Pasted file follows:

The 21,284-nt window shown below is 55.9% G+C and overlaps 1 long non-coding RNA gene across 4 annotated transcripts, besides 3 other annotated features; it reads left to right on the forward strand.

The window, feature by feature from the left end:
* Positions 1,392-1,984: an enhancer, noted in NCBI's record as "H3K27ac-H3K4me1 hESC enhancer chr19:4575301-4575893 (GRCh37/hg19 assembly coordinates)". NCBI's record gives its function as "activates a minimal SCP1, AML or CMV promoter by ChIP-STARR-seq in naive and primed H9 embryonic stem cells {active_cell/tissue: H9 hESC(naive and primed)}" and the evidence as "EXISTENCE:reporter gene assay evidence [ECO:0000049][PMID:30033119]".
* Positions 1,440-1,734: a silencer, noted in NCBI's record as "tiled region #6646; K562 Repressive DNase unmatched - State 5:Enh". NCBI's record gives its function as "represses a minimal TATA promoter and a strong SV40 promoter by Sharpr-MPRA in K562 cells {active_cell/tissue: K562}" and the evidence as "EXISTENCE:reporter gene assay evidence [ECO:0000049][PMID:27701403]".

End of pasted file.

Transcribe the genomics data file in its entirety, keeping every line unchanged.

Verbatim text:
The 21,284-nt window shown below is 55.9% G+C and overlaps 1 long non-coding RNA gene across 4 annotated transcripts, besides 3 other annotated features; it reads left to right on the forward strand.

The window, feature by feature from the left end:
* Positions 1,392-1,984: an enhancer, noted in NCBI's record as "H3K27ac-H3K4me1 hESC enhancer chr19:4575301-4575893 (GRCh37/hg19 assembly coordinates)". NCBI's record gives its function as "activates a minimal SCP1, AML or CMV promoter by ChIP-STARR-seq in naive and primed H9 embryonic stem cells {active_cell/tissue: H9 hESC(naive and primed)}" and the evidence as "EXISTENCE:reporter gene assay evidence [ECO:0000049][PMID:30033119]".
* Positions 1,440-1,734: a silencer, noted in NCBI's record as "tiled region #6646; K562 Repressive DNase unmatched - State 5:Enh". NCBI's record gives its function as "represses a minimal TATA promoter and a strong SV40 promoter by Sharpr-MPRA in K562 cells {active_cell/tissue: K562}" and the evidence as "EXISTENCE:reporter gene assay evidence [ECO:0000049][PMID:27701403]".